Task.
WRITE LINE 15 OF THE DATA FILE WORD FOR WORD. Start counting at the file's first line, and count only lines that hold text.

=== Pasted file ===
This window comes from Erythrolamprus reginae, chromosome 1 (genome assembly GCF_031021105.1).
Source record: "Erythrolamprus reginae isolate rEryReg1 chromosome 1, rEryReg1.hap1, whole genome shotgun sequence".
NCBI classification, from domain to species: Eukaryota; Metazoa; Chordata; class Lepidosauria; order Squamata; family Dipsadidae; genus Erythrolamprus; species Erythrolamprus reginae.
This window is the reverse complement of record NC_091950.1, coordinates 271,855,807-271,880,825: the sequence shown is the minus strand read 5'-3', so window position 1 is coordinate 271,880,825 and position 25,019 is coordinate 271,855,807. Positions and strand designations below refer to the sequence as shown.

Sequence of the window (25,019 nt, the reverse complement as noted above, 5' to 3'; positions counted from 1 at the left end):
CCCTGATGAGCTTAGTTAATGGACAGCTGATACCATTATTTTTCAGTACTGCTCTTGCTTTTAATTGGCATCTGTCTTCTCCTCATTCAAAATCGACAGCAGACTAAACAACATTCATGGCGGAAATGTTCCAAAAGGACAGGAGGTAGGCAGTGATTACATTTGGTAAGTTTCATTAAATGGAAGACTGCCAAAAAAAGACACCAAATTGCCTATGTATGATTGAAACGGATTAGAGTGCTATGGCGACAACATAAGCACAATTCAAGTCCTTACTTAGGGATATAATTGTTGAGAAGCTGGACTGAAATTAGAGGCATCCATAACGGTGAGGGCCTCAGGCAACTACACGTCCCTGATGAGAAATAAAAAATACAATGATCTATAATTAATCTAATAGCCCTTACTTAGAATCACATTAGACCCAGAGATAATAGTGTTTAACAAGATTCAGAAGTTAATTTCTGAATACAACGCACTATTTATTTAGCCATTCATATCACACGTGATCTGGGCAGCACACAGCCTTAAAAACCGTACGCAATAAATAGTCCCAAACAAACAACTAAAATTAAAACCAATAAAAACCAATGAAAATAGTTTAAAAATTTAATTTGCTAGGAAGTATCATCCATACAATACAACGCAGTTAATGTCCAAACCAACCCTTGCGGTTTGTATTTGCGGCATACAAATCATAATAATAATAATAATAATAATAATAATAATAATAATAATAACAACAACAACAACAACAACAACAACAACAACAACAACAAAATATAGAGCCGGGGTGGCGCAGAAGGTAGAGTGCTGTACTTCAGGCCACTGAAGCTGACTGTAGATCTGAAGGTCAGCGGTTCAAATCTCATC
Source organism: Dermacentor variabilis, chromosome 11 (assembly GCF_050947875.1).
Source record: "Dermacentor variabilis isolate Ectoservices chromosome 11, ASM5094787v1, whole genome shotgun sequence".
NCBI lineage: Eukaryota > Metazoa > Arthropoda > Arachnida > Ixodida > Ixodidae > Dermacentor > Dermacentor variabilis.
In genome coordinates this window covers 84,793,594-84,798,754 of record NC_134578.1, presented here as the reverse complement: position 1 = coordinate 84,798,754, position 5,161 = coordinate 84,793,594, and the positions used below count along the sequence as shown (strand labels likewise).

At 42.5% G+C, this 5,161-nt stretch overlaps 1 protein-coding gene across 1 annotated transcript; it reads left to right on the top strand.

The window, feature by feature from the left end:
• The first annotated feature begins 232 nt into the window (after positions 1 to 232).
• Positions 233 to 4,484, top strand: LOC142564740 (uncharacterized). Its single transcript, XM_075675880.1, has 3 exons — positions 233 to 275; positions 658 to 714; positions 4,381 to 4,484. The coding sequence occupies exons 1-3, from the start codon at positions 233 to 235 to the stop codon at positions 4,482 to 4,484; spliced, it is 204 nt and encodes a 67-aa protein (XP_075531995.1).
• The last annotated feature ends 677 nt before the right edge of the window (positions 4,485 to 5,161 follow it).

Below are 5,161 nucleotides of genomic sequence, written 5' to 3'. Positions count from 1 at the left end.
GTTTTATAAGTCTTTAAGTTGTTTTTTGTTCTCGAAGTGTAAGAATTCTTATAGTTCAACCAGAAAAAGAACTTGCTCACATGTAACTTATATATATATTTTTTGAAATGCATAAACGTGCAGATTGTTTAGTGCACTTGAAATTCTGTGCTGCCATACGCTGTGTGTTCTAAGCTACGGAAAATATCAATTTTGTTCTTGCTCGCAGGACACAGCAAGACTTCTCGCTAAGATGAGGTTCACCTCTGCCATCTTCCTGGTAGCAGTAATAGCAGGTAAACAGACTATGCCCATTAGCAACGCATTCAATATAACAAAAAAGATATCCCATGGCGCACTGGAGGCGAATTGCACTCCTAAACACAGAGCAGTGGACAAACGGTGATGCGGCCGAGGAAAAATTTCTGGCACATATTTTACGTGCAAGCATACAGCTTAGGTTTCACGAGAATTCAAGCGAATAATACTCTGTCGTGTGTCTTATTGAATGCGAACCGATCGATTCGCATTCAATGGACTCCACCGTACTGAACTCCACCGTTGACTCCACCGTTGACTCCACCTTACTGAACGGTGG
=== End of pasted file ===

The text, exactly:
• The last annotated feature ends 677 nt before the right edge of the window (positions 4,485 to 5,161 follow it).